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I have been searching for a solution to this for a while and have not found quite what I need.

I have several Git Repositories in a folder on my Mac (OSX 10.6) and would like a script or tool that will loop through all the repositories and let me know if any of them needs "commit"-ing.

This is my structure

I want the tool to do a "git status" in Sites/project1, Sites/project2, Sites/project3 and let me know if Sites/project2 and Sites/project3 have changes or new files and needs to be Staged/committed

The closest script I found that might be hackable is here: http://gist.github.com/371828
but even that script wouldn't run and I get an error:
"syntax error near unexpected token `do"
which might have been written for *nix.

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OS X is Unix. ;) Did you copy the script directly? I don't mean to be "that guy", but it worked for me (i.e., I didn't get a syntax error when running it). –  mipadi May 4 '10 at 12:52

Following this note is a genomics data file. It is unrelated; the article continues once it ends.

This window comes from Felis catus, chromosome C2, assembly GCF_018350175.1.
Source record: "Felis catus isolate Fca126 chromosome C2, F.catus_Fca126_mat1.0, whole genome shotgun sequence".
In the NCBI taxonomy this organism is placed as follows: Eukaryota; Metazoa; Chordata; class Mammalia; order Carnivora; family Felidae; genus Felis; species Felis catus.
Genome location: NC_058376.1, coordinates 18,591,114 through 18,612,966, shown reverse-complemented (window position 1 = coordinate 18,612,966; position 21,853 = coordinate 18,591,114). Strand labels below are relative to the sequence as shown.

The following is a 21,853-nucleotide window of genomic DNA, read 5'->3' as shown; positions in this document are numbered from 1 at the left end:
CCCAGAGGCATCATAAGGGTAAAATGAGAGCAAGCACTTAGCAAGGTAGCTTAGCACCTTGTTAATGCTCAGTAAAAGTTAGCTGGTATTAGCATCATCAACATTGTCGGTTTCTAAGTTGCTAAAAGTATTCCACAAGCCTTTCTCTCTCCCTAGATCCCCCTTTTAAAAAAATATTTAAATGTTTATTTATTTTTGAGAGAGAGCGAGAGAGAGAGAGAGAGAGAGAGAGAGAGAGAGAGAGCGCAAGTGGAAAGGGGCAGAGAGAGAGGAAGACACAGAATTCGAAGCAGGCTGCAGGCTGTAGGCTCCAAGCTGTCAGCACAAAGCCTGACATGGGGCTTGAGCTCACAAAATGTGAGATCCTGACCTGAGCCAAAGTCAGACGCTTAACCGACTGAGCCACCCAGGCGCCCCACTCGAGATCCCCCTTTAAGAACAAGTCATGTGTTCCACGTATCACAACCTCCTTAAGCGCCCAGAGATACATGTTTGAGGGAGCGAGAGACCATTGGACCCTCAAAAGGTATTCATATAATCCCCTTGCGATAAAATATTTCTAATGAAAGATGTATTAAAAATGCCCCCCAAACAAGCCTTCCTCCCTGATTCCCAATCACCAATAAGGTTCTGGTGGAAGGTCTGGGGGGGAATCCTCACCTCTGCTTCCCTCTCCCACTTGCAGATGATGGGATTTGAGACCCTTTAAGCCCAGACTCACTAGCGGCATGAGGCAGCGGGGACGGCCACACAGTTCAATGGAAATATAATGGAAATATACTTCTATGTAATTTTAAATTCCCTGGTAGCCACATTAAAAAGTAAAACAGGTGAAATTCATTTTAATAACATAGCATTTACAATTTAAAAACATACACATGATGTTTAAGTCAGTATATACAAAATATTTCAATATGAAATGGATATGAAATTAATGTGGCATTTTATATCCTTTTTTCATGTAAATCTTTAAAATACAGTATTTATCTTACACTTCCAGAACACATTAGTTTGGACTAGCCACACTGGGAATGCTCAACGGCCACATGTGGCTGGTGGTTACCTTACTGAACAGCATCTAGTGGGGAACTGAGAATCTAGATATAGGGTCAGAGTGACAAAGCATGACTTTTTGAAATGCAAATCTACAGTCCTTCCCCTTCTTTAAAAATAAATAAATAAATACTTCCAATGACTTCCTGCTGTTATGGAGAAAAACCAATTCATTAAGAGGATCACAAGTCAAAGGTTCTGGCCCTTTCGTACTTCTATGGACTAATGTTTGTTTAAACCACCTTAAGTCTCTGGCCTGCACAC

Yep, I knew that but I figured my bash version was missing some special Unix feature. I just tried copied the "raw" code and it works now - so it probably had to do with my copying it from the webpage before. Thanks for confirming that it works. –  eapen May 4 '10 at 15:02

7 Answers 7

up vote 8 down vote accepted

There's a Python based program, uncommitted that sounds like it would do exactly what you want. There's no git support for it yet (just hg and Subversion), but you may be able to help the author implement git support in his app, or take his ideas as how to implement your stuff (he documents his finding method on the project page I linked to).

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Thanks, this looks promising. –  eapen May 6 '10 at 15:40
Thanks Ryan! I ended up creating a version that has Git support and requested a pull at bitbucket and created my repository on github too - github.com/eapen/uncommitted –  eapen May 8 '10 at 8:42
os x users, to install do: sudo easy_install pip -> sudo pip install uncommitted -> uncommitted ~ –  superarts.org Nov 28 '13 at 4:23